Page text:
Dubbed “Blue Zones”, researchers have identified the five areas in the world with the longest and healthiest life expectancies and pinpointed nine common diet and lifestyle habits they call “the Power 9”. Happily, these habits are easy for most of us to incorporate into our lives.
Having studied centenarians and others living in Blue Zones – Okinawa in Japan, Sardinia in Italy, Nicoya in Costa Rica, Icaria in Greece and the Seventh-day Adventist community in Loma Linda, California – longevity expert and New York Times bestseller Dan Buettner identified these nine simple lessons that can help us live healthier, happier and longer lives.
- Move Naturally
It turns out that gym memberships and marathons aren’t part of life in the Blue Zones. These communities live in environments that “constantly nudge them into moving”. They grow their own food, farm on hilly terrain, walk to their neighbours, and don’t have many mechanical conveniences.
In his book, The Blue Zones, Buettner suggests getting rid of our TV remotes and garage door openers for starters and embracing walking. “This is the one activity that all successful centenarians did – and do – almost daily.” Yoga, gardening and housework are also recommended.
The Okinawans call it “Ikigai” and the Nicoyans “plan de vida”, which translates as “why I wake up in the morning”. It’s about feeling needed and wanting to contribute to the greater good and can be as simple as seeing that your children or grandchildren grow up well.
Blue Zone researchers estimate that having a sense of purpose can add an extra seven years to our lives. “The strong sense of purpose possessed by older Okinawans may act as a buffer against stress and help reduce their chances of suffering from Alzheimer’s, disease, arthritis, and stroke,” writes Buettner.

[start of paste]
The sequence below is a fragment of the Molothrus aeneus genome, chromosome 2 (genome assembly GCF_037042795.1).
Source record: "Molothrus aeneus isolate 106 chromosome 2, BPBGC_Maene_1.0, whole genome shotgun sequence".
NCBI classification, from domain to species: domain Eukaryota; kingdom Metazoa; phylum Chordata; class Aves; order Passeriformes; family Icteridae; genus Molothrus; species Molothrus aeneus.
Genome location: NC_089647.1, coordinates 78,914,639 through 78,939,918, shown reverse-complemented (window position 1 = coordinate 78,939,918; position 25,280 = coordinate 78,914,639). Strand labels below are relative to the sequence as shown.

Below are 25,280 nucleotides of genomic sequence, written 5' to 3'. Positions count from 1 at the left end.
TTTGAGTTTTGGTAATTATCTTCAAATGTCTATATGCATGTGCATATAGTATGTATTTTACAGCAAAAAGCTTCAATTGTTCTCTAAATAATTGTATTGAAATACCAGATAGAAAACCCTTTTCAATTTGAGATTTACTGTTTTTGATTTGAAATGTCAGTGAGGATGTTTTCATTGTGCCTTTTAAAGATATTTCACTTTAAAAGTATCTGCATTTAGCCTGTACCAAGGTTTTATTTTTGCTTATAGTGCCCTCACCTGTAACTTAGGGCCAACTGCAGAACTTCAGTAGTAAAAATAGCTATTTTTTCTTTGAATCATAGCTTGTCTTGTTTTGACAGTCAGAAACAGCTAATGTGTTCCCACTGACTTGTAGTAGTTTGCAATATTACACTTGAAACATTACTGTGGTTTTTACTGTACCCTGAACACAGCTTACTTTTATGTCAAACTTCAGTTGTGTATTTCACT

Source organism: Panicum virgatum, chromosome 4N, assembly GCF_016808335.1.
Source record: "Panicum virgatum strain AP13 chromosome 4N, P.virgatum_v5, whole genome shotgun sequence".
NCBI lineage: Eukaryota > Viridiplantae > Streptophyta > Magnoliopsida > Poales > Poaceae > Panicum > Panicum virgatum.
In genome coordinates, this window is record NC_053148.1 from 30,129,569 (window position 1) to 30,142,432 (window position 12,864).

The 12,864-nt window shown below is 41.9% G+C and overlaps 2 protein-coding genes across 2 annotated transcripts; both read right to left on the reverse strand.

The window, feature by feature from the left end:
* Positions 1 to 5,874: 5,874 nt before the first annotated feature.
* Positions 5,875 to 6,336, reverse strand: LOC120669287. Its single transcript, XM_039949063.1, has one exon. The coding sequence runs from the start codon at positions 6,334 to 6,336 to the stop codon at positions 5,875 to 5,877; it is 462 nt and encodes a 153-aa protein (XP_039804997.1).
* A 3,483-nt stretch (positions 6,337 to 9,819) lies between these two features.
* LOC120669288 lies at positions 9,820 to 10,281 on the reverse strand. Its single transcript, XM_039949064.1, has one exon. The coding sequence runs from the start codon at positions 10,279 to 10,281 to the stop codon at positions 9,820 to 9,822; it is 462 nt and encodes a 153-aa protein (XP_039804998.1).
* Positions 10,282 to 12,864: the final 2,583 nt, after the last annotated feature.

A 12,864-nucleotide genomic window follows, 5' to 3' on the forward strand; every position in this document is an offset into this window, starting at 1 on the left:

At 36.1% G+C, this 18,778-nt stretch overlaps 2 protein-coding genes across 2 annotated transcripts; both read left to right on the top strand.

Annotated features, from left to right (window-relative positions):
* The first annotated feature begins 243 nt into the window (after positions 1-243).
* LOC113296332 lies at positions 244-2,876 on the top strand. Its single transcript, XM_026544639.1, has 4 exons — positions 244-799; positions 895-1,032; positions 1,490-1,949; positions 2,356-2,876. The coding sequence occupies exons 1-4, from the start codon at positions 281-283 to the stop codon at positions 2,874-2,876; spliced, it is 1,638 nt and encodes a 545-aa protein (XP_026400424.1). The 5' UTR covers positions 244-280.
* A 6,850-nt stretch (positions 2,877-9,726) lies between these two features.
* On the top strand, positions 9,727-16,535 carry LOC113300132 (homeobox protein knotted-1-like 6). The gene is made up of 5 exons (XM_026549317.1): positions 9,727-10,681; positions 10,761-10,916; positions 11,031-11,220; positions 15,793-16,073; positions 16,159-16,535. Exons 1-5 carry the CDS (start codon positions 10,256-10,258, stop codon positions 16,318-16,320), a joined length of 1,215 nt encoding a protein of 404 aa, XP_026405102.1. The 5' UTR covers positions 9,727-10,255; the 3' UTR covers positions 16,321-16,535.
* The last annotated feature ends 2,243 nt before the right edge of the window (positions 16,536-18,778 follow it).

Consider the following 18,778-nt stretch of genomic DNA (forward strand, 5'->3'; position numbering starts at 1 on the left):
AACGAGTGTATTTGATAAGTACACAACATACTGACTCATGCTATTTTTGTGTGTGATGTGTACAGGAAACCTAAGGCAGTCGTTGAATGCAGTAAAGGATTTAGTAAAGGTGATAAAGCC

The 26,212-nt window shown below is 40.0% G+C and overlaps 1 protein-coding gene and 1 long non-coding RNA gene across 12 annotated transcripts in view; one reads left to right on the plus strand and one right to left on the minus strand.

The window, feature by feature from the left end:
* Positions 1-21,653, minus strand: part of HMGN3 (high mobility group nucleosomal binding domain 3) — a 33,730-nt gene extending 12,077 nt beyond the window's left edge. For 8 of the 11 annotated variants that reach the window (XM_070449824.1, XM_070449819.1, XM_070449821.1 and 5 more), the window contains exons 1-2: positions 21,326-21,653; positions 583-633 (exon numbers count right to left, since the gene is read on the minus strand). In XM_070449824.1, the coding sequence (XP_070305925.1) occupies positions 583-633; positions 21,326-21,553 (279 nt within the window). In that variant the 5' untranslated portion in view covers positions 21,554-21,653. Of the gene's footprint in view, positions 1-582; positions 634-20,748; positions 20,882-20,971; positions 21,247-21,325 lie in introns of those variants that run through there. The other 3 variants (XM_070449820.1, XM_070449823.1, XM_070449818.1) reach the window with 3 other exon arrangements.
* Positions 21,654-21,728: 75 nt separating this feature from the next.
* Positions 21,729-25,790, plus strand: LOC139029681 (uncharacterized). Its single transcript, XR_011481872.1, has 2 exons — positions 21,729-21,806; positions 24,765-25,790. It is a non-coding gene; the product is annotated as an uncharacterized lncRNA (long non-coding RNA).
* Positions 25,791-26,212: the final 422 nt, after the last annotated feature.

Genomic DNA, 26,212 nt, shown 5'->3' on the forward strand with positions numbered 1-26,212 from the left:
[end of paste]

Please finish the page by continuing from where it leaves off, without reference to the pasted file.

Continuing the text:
If you don’t have a sense of purpose, try crafting a personal mission statement by answering this question in one sentence: Why do I get up in the morning? It’s helpful to share your purpose with someone who can help you assess your plan and your successes.
- Down Shift
We can learn a lot from the Blue Zones about managing stress. Okinawans take time out every day to remember their ancestors, Adventists pray, Ikarians take a nap and Sardinians enjoy happy hour with friends at the end of each day. Follow their lead and find simple ways to unwind – sit in the sun, have a snooze, meditate, catch up with friends, laugh or sing.
Other tips to help you slow down include being early for appointments and minimising the time you spend with screens. “Most electronic entertainment just feeds mind chatter and works counter to the notion of slowing down.”
- 80% Rule
“Hara hachi bu” – the 2,500-year-old Confucian mantra said before meals – reminds Okinawans to stop eating when their stomachs are 80 percent full. The 20 percent gap between not being hungry and feeling full could be the difference between losing weight or gaining it, says Buettner. Some simple strategies to help you eat less include eating from smaller plates; eating more slowly, eating mindfully, away from all screens; and sitting down to eat.